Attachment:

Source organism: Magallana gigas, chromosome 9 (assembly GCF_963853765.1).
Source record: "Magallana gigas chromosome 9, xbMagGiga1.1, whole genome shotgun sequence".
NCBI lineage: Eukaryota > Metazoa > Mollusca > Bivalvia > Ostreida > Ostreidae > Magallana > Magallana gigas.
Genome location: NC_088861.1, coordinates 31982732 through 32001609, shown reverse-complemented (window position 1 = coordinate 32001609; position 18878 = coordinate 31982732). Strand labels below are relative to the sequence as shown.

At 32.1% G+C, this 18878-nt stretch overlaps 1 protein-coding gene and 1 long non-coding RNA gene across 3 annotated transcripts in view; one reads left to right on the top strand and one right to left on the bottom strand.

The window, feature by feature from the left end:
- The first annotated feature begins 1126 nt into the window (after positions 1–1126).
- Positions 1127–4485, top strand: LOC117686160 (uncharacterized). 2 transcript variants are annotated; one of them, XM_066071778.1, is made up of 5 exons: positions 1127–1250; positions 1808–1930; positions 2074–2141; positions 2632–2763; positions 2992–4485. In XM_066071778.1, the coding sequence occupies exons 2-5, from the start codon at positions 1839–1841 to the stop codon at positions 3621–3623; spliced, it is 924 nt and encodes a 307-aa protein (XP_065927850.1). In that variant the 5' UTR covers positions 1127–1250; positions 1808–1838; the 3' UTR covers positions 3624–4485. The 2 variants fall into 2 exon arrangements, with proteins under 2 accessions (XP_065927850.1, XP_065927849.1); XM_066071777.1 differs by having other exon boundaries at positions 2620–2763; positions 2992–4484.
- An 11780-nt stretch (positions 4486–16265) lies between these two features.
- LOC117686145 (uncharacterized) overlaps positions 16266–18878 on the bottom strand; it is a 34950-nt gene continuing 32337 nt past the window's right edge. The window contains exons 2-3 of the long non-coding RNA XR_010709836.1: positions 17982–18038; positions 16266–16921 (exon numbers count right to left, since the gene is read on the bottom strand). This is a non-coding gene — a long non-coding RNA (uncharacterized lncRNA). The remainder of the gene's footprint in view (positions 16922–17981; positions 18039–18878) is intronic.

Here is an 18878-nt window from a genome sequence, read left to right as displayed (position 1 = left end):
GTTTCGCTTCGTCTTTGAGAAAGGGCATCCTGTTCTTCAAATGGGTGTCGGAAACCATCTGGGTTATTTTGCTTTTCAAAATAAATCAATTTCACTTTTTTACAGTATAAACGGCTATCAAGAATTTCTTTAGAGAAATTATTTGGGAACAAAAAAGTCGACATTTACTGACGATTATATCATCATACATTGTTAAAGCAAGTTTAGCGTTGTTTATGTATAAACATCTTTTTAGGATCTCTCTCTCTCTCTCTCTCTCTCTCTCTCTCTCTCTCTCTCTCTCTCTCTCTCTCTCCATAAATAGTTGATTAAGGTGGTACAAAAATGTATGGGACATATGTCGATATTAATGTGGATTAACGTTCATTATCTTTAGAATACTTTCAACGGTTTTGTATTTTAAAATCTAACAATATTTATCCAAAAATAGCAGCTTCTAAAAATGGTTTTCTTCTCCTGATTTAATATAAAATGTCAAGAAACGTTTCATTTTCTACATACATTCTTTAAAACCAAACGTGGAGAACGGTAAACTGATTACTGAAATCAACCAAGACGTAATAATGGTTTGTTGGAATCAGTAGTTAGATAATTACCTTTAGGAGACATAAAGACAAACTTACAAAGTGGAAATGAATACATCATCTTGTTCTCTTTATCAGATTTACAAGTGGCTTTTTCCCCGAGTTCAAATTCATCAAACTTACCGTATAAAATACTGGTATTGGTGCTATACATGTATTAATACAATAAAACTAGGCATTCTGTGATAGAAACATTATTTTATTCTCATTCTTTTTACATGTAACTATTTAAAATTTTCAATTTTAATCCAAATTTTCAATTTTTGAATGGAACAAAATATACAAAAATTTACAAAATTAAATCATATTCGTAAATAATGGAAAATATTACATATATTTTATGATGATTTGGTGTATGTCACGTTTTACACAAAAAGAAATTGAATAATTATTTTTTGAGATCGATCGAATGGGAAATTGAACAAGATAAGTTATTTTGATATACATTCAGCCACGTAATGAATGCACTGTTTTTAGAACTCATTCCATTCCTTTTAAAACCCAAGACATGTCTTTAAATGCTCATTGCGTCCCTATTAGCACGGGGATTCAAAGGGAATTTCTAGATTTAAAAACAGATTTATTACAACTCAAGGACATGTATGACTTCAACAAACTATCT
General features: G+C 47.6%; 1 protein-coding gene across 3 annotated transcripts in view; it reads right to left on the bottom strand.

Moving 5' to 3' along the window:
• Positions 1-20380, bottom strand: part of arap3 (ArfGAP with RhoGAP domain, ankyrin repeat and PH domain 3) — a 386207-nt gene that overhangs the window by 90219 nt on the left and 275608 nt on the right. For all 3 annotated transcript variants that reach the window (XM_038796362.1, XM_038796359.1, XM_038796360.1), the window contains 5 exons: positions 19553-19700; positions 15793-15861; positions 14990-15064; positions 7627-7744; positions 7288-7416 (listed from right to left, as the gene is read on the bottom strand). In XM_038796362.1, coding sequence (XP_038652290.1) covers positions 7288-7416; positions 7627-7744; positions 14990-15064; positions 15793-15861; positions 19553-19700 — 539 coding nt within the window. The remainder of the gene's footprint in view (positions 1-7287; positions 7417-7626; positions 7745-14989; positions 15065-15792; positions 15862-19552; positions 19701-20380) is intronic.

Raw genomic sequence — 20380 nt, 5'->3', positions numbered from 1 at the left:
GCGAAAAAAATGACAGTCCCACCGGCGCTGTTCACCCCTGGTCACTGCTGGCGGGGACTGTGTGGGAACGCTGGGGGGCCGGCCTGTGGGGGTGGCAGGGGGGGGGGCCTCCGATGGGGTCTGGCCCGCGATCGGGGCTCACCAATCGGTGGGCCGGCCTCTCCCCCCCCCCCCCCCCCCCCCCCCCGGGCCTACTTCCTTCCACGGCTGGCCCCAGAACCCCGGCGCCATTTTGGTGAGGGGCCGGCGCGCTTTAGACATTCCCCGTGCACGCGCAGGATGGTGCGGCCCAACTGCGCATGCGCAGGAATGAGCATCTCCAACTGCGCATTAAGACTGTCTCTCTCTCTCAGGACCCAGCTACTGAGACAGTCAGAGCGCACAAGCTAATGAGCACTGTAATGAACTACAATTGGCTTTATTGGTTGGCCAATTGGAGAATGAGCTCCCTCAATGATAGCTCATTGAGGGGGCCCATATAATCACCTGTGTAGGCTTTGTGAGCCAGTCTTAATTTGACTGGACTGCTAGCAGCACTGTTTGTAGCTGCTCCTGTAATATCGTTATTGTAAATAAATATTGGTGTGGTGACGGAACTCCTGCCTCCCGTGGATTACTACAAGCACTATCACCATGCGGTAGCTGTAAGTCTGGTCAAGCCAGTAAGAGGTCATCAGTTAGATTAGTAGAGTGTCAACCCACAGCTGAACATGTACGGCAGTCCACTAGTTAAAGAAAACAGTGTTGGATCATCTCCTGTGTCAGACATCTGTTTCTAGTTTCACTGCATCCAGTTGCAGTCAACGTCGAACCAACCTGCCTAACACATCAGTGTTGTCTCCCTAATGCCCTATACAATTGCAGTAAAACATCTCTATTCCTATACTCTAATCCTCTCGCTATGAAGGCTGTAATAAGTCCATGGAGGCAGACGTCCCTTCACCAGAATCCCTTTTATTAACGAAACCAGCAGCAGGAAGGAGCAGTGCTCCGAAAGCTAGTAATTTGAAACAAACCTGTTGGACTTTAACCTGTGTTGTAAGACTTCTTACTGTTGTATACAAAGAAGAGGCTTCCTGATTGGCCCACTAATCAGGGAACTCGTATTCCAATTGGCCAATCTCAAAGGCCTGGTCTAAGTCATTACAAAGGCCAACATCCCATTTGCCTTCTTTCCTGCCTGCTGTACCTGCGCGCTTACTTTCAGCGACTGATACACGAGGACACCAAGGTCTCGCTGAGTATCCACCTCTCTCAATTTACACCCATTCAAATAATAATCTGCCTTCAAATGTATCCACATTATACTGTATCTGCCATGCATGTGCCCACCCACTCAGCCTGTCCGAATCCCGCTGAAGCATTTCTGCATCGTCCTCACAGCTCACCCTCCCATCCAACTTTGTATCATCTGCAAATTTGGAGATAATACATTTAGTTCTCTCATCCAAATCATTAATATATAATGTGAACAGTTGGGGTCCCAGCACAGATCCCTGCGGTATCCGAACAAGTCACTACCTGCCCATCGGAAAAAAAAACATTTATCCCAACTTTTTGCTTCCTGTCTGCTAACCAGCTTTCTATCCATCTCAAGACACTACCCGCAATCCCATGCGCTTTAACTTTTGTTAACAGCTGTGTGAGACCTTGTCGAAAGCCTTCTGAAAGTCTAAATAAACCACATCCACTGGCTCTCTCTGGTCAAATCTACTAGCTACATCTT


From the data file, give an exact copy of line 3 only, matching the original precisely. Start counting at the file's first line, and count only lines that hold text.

NCBI lineage: Eukaryota > Metazoa > Mollusca > Bivalvia > Ostreida > Ostreidae > Magallana > Magallana gigas.